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Greg Smith

Greg Smith, CAS and SOC

They are the exact same sounds Abraham Lincoln would have heard: the ticking of his pocket watch, the bell tolling for church services at St. John’s Episcopal Church opposite the White House. These auditory details help to build the stunning on-screen reality of Lincoln, Stephen Spielberg’s exploration of the president’s life in Washington during the Civil War. They were brought to the screen by School of Communication film professor and alum Greg Smith, who as assistant sound designer for the movie helped give historical authenticity to the project by walking in Lincoln’s footsteps to capture what he heard during his presidency.  Smith, who also teaches audio technology in the College of Arts and Sciences, was recruited to the task by his mentor, Ben Burtt, who called him up one day to ask, “What sounds did Lincoln hear?” The question set Smith thinking not only about the noise-scape of Washington 150 years ago but about how to incorporate particulars into the movie. Fortunately, Smith says, “many of the sounds needed were right here in D.C. It was just a matter of trying to find them.”

Take the bell: working with one of his students, Smith climbed into St. John’s bell tower to record the same one that pealed during Lincoln’s time. “We were told that we were the first people to go up into that bell tower in over 50 years,” he says. “Lincoln also walked on the very same floorboards that are in the church today,” he adds. “I was able to get the sounds of the wood creaking as well as the creak from the pew where Lincoln actually sat.”

Gaining access to record in the White House proved a challenge at first, but once given the green light, Burtt and Smith were able to record sounds made by opening, closing, and knocking on doors located in the East and Green Rooms, as well as the sounds of three mantel clocks from Lincoln’s time. At the Studebaker National Museum in Indiana, the pair found the carriage in which Lincoln took that final ride to Ford’s Theatre the night he was assassinated, recording the opening and close of the door and the squeaky suspension. Another highlight was being able to record the sound of Lincoln’s gold pocket watch. When the Lincoln watch at the Smithsonian Institution was unavailable because it was being prepped for an exhibition, Smith found another, passed down from Mary Todd Lincoln, that was located at the Kentucky Historical Society library.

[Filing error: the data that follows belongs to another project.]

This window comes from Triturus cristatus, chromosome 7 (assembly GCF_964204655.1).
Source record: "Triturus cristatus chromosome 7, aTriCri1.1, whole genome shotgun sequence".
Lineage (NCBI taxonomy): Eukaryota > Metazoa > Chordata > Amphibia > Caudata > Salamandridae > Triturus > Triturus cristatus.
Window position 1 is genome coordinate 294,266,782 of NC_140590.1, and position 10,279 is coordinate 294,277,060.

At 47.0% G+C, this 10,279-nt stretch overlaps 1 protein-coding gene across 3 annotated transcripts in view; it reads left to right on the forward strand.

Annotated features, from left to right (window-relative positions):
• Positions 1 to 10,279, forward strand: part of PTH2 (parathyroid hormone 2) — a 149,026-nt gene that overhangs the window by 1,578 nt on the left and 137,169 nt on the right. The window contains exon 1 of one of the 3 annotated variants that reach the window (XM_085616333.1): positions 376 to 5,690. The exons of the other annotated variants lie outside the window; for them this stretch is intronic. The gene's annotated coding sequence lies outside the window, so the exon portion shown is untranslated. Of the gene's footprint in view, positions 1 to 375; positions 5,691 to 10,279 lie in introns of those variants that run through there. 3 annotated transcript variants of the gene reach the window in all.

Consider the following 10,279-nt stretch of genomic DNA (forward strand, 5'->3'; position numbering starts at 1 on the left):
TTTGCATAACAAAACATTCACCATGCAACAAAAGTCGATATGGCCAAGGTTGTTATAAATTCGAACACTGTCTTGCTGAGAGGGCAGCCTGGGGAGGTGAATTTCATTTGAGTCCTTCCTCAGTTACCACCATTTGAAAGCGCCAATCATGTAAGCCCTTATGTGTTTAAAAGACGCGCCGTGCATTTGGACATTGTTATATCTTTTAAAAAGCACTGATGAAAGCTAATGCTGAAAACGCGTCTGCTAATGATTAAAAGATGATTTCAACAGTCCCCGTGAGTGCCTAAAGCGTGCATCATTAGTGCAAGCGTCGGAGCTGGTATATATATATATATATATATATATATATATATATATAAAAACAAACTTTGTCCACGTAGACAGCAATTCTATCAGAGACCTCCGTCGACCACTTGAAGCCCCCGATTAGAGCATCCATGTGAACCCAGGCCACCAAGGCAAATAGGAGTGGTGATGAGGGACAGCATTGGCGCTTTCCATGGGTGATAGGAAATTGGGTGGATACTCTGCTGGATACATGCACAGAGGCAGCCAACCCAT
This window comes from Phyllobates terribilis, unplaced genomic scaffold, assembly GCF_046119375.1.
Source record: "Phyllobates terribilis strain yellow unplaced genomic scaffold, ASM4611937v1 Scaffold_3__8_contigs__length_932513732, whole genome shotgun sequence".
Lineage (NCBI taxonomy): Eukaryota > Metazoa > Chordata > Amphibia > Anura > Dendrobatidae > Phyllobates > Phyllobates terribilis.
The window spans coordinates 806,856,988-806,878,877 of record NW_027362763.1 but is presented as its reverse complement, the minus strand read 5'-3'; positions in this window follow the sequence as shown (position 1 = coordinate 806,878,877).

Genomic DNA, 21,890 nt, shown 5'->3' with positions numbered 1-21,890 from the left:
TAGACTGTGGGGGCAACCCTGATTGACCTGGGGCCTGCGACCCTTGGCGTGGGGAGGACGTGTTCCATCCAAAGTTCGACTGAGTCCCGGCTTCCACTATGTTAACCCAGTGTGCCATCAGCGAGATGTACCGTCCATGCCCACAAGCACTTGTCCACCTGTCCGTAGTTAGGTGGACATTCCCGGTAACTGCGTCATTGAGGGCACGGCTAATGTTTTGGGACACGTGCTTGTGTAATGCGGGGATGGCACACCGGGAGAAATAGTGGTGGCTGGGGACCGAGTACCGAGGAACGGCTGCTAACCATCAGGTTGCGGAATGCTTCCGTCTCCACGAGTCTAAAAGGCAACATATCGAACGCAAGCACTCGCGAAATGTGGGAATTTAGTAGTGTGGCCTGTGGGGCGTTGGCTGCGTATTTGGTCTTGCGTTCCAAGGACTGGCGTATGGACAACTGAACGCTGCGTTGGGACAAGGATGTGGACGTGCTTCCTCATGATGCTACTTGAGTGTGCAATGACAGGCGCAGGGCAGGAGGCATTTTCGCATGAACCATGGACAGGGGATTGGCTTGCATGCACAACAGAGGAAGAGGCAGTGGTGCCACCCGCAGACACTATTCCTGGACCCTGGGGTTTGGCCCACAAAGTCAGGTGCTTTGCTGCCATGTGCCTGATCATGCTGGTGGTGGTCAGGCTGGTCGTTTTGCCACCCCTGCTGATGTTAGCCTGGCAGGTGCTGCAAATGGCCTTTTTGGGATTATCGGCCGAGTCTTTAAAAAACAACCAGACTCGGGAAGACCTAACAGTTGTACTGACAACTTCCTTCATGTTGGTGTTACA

Why does he go through so much effort to record authentic sounds when he could just mimic them using a modern equivalent or digital technology? Smith acknowledges that there are easier ways of creating a movie soundtrack, but, “I figured, why not do it?” Smith says. “And it’s fun. I’ve spent years recording sounds all over the world, and in fact, donated quite a few of them to the Bender Library in a sound effects collection. It was also fun to challenge myself to be historically accurate. It made the project a lot more important to those of us working on it. If we have the opportunity to record accurate, authentic sounds, we always try to take advantage of it.” 

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SOC Professor Researches Web Governance

In her book The Global War for Internet Governance, School of Communication professor Laura DeNardis explores the positives and pitfalls of a rapidly changing oversight process that increasingly relies on private companies rather than nation-states.

“Governance is set through some government policies, but also through the policies of private companies like Google, Twitter, AT&T, and Verizon,” she says. “When a government wants to control or regulate some aspect of behavior online, they can’t do it directly. They have to go through an information intermediary, a private company. This raises a lot of questions about accountability and the obligations that are being placed on private entities.”

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